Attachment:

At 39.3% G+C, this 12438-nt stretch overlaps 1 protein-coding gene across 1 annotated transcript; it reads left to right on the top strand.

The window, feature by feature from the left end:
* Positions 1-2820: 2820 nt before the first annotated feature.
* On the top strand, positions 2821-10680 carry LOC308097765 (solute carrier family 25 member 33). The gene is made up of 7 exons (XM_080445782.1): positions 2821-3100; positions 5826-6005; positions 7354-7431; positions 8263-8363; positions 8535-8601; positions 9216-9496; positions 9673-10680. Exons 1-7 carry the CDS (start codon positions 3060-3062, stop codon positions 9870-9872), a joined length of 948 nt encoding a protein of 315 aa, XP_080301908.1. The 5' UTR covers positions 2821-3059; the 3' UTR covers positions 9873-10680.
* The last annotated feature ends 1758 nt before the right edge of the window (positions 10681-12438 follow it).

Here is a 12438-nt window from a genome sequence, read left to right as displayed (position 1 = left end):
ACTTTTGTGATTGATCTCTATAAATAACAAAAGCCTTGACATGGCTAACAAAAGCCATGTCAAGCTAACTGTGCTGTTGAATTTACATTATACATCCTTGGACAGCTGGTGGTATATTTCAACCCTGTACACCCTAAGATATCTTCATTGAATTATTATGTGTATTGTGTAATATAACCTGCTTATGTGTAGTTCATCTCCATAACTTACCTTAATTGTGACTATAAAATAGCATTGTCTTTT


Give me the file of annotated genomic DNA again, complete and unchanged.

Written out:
At 39.3% G+C, this 12438-nt stretch overlaps 1 protein-coding gene across 1 annotated transcript; it reads left to right on the top strand.

The window, feature by feature from the left end:
* Positions 1-2820: 2820 nt before the first annotated feature.
* On the top strand, positions 2821-10680 carry LOC308097765 (solute carrier family 25 member 33). The gene is made up of 7 exons (XM_080445782.1): positions 2821-3100; positions 5826-6005; positions 7354-7431; positions 8263-8363; positions 8535-8601; positions 9216-9496; positions 9673-10680. Exons 1-7 carry the CDS (start codon positions 3060-3062, stop codon positions 9870-9872), a joined length of 948 nt encoding a protein of 315 aa, XP_080301908.1. The 5' UTR covers positions 2821-3059; the 3' UTR covers positions 9873-10680.
* The last annotated feature ends 1758 nt before the right edge of the window (positions 10681-12438 follow it).

Here is a 12438-nt window from a genome sequence, read left to right as displayed (position 1 = left end):
ACTTTTGTGATTGATCTCTATAAATAACAAAAGCCTTGACATGGCTAACAAAAGCCATGTCAAGCTAACTGTGCTGTTGAATTTACATTATACATCCTTGGACAGCTGGTGGTATATTTCAACCCTGTACACCCTAAGATATCTTCATTGAATTATTATGTGTATTGTGTAATATAACCTGCTTATGTGTAGTTCATCTCCATAACTTACCTTAATTGTGACTATAAAATAGCATTGTCTTTT